From M777 howitzers to K9 Vajra, Apache choppers to Scorpene submarines, the Modi govt has finished what Manmohan Singh’s UPA started.
New Delhi: The Indian military is set for several big-ticket military inductions this year, all of which have been in the pipeline for years.
Given the Indian polity’s propensity to turn every other military deal into a potential scandal, it’s no wonder, for example, that the Indian Air Force’s 2001 request for new fighter aircraft will turn into the Rafale jets only beginning 2019.
Of course, it is the prerogative of the government of the day to take credit for making things happen, and one can be sure that each of these inductions will be credited to Prime Minister Narendra Modi and his BJP government. After all, his government has got these files moving far enough for the deals to fruition.
But in each of these six instances, the UPA government, much-maligned for its inaction in the face of multiple scam allegations, was the one that set the ball rolling.
1. M777 ultra-light Howitzers
The first regiment of the M777 ultra-light howitzers is set to be operationalised this year. The Rs 5,000-crore deal will see the induction of 145 M777 ultra-light howitzers, which will be deployed mostly on the northern borders facing China.
In May 2012, the Defence Acquisition Council (DAC), headed by then defence minister A.K. Antony, had cleared the deal for the BAE Systems’ M777 through the Foreign Military Sales (FMS) route of the US government.
This purchase had to be approved by the Finance Ministry and the Cabinet Committee on Security (CCS). However, the process did not move forward from there.
In February 2014, the Ministry of Defence once again moved the cleared file, but then the general elections saw a change of government.
In May 2015, the deal was again cleared by then defence minister Manohar Parrikar. The contract for purchasing the guns was finally signed in 2016.
2. K9 Vajra
The process of buying 100 155mm/52 calibre tracked (self-propelled) guns was also initiated during the UPA regime.
The first Request-For-Proposal (RFP) was floated in 2007. In 2011, L&T emerged as the top bidder.
In 2013, Antony had told the Lok Sabha that the deal is in progress, and three Indian vendors, including two private companies, had been selected for trials. However, the deal only got cleared last year by the Cabinet Committee on Security (CCS) headed by the prime minister.
3. Rafale fighter jets
While the IAF first moved the proposal to acquire new fighter aircraft during the tenure of the Vajpayee government, it was only in 2007 that a formal RFP was issued.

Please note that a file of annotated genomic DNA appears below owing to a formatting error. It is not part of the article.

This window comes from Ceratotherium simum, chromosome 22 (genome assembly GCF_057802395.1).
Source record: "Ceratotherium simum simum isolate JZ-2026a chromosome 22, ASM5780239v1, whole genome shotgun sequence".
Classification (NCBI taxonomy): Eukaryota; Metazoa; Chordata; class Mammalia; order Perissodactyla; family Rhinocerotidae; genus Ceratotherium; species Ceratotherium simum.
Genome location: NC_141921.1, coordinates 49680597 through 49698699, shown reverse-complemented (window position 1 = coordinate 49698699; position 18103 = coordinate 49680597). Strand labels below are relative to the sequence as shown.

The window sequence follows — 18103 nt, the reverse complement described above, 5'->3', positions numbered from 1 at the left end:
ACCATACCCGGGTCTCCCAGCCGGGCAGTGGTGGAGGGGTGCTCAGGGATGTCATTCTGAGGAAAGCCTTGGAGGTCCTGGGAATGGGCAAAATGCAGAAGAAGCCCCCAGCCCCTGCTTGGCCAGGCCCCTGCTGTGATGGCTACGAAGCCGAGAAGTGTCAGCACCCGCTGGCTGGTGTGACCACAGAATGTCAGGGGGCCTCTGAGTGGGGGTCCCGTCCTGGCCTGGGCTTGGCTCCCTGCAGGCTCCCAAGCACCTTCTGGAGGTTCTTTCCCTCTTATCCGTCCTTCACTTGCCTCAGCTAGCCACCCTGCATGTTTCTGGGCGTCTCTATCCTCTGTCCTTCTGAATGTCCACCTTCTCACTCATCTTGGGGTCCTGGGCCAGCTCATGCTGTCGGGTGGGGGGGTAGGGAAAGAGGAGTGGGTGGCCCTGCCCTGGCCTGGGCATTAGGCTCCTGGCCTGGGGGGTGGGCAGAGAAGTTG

Following a series of trials, French aviation giant Dassault emerged as the winner in 2012.
In 2013, Antony told the Lok Sabha that proposal for procuring 126 Medium Multi-Role Combat Aircraft (MMRCA) for the IAF was at ‘commercial discussion’ stage with Dassault Aviation.
However, the deal never materialised. It was only in 2016 that a fresh deal for 36 Rafale fighters in flyaway condition was inked by the Modi government.
4. Apache and Chinook helicopters
The acquisition process for the two helicopters was started in 2009, and was expected to be completed by December 2012.
However, due to bureaucratic delays both in the defence and finance ministries, the acquisition had been hanging fire since 2013, following the completion of all negotiations.
In 2015, the Finance Ministry gave its nod to acquire 22 Apache attack and 15 Chinook heavy deployment helicopters with over 13 price extensions, but it was only last year that the Cabinet Committee on Security (CCS) cleared the multi-billion dollar deal with American aviation giant Boeing.
5. INS Arihant
India’s first indigenously-developed nuclear submarine was sanctioned in the late 1970s, but it was only launched on 26 July 2009, by then prime minister Manmohan Singh.
In August 2013, the submarine’s atomic reactor was activated. Three years later, Prime Minister Modi inducted the submarine into the Navy.
INS Arihant, which completes India’s nuclear triad successfully, completed its deterrence patrol in November last year. The crew was received and felicitated by Modi.
In October 2005, India had signed a $3.75 billion (approx. Rs 16,875 crore at the time) deal for six submarines to be built by Mazgaon Dock Limited in Mumbai, with transfer of technology from what was then known as the DCNS Group (now Naval Group).
The project saw several delays, and the first submarine, INS Kalvari, was only commissioned by Prime Minister Modi on 14 December 2017.
INS Khandari, the second submarine, was launched on 12 January 2018, and is currently undergoing sea trials.
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